Church of England apologizes to Charles Darwin
The Rev. Malcolm Brown, the head of the Church of England’s public affairs department, has said that the Church owes Charles Darwin an apology, “for misunderstanding you and, by getting our first reaction wrong, encouraging others to misunderstand you still.” He said that in a larger essay, “Good religion needs good science,” which itself if part of an excellent series of articles and essays, found at here, on Darwin that the Church of England is releasing in advance of 2009, which is both the bicentennial of the scientist’s birth and the 150th anniversary of the first publication of On the Origin of Species.
They compare hostility to Darwin and evolution to the opposition that Galileo faced for saying the Earth moved around the Sun. Pope John Paul II officially apologized for the Catholic Church’s role in putting Galileo on trial and stifling his ideas. Some have criticized the apology, calling it “ludicrous” or “pointless,” the latter being the characterization of Darwin’s great-great-grandson.
I think it is appropriate to admit fault where it is real, but care should be taken to not distort the history of the church’s reaction to the theory of evolution which is certainly not the story of universal rejection. Indeed, the publication of The Origin of Species in North America was organized by Darwin’s confidante, Asa Gray, professor of natural history at Harvard and a committed Christian. (Gray later wrote a book titled Darwiniana.) The British historian James Moore writes that “with but few exceptions the leading Christian thinkers in Great Britain and America came to terms quite readily with Darwinism and evolution”, and the American sociologist George Marsden reports that “…with the exception of Harvard’s Louis Agassiz, virtually every American Protestant zoologist and botanist accepted some form of evolution by the early 1870s.” And it wasn’t just scientists among Christians who quickly embraced evolution. One Anglican clergyman wrote to Darwin suggesting that evolution was actually a “loftier” conception of God than the old-fashioned idea of God creating humans the easy way, by just molding them out of dust. In other words, there is grandeur in this view of life.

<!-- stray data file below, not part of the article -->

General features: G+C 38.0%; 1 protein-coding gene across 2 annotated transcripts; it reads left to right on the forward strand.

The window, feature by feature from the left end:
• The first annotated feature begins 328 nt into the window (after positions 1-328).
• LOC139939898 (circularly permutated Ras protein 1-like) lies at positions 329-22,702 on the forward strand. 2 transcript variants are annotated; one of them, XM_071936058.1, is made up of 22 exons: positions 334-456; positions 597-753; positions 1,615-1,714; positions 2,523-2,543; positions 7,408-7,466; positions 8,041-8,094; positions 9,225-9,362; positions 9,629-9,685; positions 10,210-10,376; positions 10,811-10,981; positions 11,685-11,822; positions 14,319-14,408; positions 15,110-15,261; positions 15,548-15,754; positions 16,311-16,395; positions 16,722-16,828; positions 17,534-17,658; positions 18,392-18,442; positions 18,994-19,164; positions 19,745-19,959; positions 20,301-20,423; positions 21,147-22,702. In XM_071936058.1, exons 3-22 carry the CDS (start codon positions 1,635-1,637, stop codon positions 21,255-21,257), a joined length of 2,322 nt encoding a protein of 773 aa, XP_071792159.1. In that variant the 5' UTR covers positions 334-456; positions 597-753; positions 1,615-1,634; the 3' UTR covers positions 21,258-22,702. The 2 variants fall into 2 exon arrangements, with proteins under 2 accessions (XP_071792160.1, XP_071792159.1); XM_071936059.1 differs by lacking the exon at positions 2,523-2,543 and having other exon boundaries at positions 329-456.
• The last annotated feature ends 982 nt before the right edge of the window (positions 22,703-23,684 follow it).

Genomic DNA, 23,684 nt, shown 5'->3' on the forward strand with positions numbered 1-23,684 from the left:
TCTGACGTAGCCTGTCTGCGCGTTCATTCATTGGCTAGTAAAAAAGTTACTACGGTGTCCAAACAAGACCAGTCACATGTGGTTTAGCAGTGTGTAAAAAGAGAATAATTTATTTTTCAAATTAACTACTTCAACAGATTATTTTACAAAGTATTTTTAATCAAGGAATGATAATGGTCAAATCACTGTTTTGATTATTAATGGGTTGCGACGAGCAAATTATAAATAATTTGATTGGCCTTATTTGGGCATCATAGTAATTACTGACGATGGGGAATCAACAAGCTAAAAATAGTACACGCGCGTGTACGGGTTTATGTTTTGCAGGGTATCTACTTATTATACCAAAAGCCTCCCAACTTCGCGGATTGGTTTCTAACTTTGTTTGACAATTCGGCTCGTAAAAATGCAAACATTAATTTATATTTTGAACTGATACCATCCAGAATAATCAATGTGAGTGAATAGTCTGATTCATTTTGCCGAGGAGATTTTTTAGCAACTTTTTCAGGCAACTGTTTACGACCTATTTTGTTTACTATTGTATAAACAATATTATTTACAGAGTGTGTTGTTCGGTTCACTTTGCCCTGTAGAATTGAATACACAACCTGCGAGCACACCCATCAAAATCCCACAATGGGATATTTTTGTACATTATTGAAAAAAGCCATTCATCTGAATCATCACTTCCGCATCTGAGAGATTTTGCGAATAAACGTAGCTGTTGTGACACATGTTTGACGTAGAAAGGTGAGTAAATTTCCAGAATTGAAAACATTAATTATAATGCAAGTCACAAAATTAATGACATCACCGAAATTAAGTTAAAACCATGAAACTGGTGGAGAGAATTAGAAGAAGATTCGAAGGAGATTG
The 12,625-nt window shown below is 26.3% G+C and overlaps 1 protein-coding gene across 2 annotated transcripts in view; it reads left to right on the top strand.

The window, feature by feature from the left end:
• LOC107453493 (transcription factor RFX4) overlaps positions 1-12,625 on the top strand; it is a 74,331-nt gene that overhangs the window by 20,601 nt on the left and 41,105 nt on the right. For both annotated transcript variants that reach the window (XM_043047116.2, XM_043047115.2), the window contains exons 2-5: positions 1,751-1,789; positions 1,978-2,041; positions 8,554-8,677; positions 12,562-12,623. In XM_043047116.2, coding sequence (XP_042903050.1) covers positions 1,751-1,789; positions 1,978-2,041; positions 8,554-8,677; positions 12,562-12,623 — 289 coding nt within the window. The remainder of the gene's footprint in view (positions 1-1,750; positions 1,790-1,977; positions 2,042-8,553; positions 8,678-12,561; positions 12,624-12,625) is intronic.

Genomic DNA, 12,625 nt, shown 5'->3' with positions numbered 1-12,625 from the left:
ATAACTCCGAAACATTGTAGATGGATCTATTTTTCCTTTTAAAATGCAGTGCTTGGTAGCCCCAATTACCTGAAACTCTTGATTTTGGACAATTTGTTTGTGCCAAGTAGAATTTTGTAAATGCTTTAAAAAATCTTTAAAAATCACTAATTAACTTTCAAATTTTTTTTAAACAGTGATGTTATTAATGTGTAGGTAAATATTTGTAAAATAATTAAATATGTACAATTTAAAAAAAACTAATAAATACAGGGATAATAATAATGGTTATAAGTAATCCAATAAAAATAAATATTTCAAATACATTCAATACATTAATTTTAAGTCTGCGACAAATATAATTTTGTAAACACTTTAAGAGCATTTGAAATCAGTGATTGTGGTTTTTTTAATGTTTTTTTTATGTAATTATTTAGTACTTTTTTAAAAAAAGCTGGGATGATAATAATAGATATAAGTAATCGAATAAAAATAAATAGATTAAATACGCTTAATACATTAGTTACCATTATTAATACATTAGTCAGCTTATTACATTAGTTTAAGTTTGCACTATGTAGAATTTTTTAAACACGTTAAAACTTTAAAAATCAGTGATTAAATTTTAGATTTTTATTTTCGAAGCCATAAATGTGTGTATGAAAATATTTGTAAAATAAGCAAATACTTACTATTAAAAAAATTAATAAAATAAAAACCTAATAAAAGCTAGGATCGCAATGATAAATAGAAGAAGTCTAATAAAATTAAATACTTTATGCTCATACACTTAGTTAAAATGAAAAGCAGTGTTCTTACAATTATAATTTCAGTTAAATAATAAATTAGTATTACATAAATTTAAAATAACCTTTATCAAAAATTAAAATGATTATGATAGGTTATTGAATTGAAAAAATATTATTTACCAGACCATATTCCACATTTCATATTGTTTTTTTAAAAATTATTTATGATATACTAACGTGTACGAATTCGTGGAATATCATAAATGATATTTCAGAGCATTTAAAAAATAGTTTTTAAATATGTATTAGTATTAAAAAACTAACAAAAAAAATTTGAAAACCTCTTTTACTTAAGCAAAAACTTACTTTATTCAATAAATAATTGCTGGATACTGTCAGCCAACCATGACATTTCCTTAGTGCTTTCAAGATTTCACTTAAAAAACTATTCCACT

I do very highly recommend the articles published by the Church of England on Darwin and his life, though I have only begun to skim through them myself. They point out that Darwin was raised and always surrounded by Anglicans and even studied briefly for the priesthood as a young man (some Islamic Creationists take this to be proof that evolution is a Christian plot to undermine the morals of good Moslems). His journey away from Christian faith into what he later said was best characterized as agnosticism, not atheism, had nothing to do with his scientific discoveries; it was largely the result of his daughter’s death, which he found difficult to square with the existence of a loving, all-powerful God.
Darwin knew that his research and theories would prove controversial and expected the attacks that he received. However, his fears that his family and friends would reject him were happily unfounded. When he died in 1882, he became one of only five non-royals to be given a state funeral in the 19th century and was buried in Westminster Abbey, close to John Herschel and Isaac Newton.
Comments are welcome. And you can check out those aforementioned articles here: http://www.cofe.anglican.org/darwin